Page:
In 1981, my mentor and friend Henry Miller, M.D., FACSM, became ACSM’s 25th president. Early on, Henry urged me to become involved in ACSM and, at the 1983 ACSM Annual Meeting induction reception, personally introduced me as one of the new Fellows. From that time on, one of my professional goals was to follow in his footsteps. It took more than 35 years, but now I am especially honored to be able to serve as your president for 2017-18. I have the good fortune to follow two great ACSM leaders, former President (2015-2016) Larry Armstrong, Ph.D., FACSM, and my leadership mentor, Liz Joy, M.D., FACSM, immediate ACSM past-president.
ACSM presidents are often asked about their legacy programs, i.e., a unique initiative that they personally conceived, advocated and launched during their leadership year to advance the college’s mission. Exercise is Medicine® (EIM) and ActivEarth are just two examples of these presidential legacies. Some have had immediate impact, while others take longer to gather momentum. All have had a major positive impact on ACSM. ACSM presidents need to be very careful and highly selective when announcing these legacy programs because not all members will agree. Some will be skeptical, others will be opposed and still others will be very happy to see them (finally) emerge as ACSM priorities.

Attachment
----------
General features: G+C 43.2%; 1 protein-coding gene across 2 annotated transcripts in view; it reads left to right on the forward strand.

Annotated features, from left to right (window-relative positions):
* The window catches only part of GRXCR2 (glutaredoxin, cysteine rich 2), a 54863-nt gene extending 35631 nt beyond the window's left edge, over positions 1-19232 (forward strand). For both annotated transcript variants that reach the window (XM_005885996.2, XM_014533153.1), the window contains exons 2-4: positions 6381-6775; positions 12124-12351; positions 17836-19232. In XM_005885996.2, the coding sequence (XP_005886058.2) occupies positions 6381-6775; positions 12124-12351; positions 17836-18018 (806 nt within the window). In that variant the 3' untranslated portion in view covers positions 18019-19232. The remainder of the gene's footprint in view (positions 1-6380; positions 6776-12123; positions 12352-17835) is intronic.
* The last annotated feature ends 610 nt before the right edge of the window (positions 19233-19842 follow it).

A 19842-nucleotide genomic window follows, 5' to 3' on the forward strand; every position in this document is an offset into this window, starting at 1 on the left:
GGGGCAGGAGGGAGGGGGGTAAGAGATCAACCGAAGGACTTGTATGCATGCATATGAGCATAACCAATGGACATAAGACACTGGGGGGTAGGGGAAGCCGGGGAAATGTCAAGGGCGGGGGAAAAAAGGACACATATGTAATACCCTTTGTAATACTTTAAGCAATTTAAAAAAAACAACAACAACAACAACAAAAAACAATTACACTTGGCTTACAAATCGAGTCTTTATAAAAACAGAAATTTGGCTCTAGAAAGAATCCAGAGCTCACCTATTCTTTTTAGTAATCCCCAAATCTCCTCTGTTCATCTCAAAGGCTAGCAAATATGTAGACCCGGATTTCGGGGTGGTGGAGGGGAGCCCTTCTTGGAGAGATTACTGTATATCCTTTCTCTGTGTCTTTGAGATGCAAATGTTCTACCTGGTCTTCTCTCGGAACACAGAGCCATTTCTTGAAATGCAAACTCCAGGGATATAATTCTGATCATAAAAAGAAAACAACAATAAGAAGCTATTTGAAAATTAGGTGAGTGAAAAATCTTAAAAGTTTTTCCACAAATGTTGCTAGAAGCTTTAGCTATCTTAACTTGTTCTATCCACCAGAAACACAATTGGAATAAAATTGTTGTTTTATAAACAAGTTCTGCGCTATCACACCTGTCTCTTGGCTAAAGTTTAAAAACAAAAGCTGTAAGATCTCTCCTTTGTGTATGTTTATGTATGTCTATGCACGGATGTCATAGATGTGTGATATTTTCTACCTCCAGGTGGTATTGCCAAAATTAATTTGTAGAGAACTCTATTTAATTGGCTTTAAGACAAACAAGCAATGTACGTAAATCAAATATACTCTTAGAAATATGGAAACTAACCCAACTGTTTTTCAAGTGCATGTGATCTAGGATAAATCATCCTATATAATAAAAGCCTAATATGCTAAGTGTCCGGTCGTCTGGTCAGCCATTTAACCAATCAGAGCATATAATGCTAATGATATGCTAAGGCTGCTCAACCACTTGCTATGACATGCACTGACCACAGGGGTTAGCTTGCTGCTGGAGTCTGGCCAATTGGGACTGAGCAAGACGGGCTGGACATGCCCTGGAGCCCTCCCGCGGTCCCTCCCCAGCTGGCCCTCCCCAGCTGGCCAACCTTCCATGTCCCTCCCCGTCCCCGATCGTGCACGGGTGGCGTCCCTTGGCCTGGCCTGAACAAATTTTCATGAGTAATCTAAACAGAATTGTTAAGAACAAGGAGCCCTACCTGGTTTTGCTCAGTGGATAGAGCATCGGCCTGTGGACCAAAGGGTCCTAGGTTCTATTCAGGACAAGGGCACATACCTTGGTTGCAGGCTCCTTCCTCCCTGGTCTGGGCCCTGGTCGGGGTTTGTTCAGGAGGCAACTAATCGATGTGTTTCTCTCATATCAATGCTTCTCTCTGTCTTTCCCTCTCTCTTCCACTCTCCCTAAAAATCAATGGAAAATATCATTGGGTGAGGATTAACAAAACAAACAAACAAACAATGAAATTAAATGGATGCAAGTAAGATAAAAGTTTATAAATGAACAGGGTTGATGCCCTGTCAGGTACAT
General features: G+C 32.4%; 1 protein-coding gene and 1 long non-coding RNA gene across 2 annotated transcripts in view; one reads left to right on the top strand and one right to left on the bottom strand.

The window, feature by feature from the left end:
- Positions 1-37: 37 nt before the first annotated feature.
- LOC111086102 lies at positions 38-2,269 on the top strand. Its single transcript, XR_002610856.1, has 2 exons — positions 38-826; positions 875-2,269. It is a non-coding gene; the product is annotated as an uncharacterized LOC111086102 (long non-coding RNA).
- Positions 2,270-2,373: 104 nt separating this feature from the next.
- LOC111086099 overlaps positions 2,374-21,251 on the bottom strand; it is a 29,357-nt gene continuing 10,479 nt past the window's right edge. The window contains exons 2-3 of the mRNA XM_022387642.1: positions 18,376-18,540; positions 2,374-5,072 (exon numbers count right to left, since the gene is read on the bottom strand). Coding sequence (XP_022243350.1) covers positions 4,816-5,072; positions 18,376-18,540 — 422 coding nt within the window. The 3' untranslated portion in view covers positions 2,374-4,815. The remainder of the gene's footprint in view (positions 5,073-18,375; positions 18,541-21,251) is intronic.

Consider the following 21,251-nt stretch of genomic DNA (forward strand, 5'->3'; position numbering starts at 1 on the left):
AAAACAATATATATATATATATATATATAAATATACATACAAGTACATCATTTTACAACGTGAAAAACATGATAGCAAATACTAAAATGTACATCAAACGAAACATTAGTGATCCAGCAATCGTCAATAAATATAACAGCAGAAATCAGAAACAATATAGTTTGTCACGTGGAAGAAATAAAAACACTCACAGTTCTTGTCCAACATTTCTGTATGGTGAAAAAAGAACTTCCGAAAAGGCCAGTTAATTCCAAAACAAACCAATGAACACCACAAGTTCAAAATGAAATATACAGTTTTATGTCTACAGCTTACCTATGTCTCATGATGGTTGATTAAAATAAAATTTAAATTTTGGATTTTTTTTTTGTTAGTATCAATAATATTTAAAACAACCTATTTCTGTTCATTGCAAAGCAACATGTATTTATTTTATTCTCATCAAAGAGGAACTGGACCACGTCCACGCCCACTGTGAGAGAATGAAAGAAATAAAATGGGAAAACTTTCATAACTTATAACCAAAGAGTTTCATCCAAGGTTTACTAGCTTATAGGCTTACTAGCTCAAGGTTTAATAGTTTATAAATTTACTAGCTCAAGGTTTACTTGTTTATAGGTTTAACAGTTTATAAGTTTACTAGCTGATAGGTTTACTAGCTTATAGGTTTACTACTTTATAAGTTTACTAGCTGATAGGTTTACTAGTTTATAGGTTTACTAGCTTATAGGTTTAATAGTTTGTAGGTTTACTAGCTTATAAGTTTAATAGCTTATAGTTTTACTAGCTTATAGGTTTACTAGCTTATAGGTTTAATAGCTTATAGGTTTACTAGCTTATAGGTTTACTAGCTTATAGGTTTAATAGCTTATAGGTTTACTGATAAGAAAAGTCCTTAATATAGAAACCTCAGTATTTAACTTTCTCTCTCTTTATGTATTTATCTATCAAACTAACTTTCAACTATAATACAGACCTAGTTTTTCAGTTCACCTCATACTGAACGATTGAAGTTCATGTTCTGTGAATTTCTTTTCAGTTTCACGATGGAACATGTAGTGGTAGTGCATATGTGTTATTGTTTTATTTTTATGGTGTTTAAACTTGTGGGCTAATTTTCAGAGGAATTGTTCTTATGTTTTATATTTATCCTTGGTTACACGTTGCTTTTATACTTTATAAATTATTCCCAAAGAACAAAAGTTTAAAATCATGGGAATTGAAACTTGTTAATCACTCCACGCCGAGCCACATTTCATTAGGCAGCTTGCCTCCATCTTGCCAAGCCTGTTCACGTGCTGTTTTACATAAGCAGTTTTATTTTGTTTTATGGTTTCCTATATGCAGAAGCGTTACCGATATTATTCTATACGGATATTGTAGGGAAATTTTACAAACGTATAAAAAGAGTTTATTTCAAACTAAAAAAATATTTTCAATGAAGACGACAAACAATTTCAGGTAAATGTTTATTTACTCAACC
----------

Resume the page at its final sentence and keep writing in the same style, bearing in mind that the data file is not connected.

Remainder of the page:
It will come as no surprise to anyone who knows me that my presidential priorities will be:
Achieving greater inclusivity for engagement in physical activity for people with physical impairments; and
Enhancing effectiveness of the EIM Solution in the Exercise is Medicine® initiative, focusing resources on innovative networking strategies that link community physicians to well-qualified fitness professionals who live and work in nearby cities and neighborhoods.
As with any ACSM presidential priority, foundational work precedes an announcement and establishes the further development of ideas and programs. Let me briefly overview how each of these initiatives were developed and how we can, together, enrich them.